U.S. crude oil futures read negative for first time in history

Oil worker
An oil worker removes a thread cap from a piece of drill pipe on a drilling lease owned by Elevation Resources near Midland, Texas, U.S.

U.S. crude oil futures turned negative on Monday for the first time in history as storage space was filling up, discouraging buyers as weak economic data from Germany and Japan cast doubt on when fuel consumption will recover.

Physical demand for crude has dried up, creating a global supply glut as billions of people stay home to slow the spread of the novel coronavirus.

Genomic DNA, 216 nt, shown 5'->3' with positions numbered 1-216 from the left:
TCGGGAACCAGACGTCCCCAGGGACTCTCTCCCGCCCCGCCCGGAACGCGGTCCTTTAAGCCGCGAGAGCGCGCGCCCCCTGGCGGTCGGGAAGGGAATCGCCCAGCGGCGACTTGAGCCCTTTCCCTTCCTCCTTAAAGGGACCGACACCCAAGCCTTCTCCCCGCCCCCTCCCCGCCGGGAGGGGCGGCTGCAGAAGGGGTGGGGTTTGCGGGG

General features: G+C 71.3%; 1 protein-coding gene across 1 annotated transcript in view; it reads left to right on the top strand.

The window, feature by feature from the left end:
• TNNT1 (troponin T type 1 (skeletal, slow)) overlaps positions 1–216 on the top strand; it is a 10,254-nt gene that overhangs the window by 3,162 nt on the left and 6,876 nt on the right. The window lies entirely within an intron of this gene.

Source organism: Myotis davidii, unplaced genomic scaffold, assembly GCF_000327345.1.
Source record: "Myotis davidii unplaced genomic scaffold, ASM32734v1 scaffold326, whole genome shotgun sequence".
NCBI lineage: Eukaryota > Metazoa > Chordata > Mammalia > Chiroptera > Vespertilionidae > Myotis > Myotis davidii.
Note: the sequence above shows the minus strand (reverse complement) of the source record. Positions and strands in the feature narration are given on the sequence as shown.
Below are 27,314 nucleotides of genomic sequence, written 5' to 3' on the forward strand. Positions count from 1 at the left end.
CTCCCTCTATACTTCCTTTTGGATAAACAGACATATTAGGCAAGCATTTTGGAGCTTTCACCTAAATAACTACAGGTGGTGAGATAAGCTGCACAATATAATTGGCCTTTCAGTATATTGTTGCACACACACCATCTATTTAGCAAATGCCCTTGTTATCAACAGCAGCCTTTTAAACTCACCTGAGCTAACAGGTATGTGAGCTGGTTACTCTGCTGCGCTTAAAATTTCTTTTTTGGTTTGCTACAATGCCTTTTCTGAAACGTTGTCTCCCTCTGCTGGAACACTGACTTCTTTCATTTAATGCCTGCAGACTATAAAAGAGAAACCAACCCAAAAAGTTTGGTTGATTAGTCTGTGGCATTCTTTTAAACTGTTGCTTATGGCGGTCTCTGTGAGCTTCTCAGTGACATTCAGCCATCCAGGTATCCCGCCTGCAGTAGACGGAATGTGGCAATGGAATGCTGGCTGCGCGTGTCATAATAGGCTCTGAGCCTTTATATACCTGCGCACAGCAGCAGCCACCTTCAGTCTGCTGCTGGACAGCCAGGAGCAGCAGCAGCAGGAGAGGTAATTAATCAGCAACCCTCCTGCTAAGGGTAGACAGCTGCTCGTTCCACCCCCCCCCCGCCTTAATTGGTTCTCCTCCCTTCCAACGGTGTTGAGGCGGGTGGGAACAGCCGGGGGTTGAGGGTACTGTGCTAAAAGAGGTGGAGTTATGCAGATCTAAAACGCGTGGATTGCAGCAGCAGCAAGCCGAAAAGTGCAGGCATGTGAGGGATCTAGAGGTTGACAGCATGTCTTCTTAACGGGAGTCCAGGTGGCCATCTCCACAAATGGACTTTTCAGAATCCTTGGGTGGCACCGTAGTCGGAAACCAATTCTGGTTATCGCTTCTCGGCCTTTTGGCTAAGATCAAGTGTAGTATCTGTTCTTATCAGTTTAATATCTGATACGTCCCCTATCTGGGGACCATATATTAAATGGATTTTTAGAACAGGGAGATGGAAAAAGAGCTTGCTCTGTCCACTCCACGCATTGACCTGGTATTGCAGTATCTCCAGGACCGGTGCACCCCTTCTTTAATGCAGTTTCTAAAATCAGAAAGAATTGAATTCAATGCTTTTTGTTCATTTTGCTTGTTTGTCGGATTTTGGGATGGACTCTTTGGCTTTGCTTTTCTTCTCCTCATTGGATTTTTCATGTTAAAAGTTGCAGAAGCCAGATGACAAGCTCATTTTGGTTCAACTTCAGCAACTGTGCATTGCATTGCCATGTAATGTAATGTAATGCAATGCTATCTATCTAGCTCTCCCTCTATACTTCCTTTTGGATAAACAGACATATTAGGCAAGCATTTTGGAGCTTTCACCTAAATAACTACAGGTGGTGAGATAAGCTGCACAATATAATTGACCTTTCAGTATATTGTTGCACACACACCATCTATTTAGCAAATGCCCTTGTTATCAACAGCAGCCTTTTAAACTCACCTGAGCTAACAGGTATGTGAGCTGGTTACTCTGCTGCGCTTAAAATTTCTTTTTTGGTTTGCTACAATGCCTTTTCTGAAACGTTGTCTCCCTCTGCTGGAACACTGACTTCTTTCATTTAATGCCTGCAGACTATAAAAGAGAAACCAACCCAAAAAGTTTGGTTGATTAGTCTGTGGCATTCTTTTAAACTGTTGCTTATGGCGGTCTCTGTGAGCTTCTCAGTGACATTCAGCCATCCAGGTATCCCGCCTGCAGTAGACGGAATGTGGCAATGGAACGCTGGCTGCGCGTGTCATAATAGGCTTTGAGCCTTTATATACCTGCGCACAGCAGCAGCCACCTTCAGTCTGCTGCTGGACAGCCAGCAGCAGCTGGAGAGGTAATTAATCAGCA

The May U.S. WTI contract fell $19.06, or 104.3%, to a discount of 79 cents a barrel at 2:09 p.m (1809 GMT) after touching an all-time low of -$1.43 a barrel. Brent was down $1.85, or 6.6%, at $26.23 a barrel.

The June WTI contract is trading more actively at a much higher level of $21.6 a barrel. The spread between May and June was more than $23, the widest in history for the two nearest monthly contracts.

Investors bailed out of the May contract ahead of expiry later on Monday because of lack of demand for the actual oil. When a futures contract expires, traders must decide whether to take delivery of the oil or roll their positions into another futures contract for a later month.

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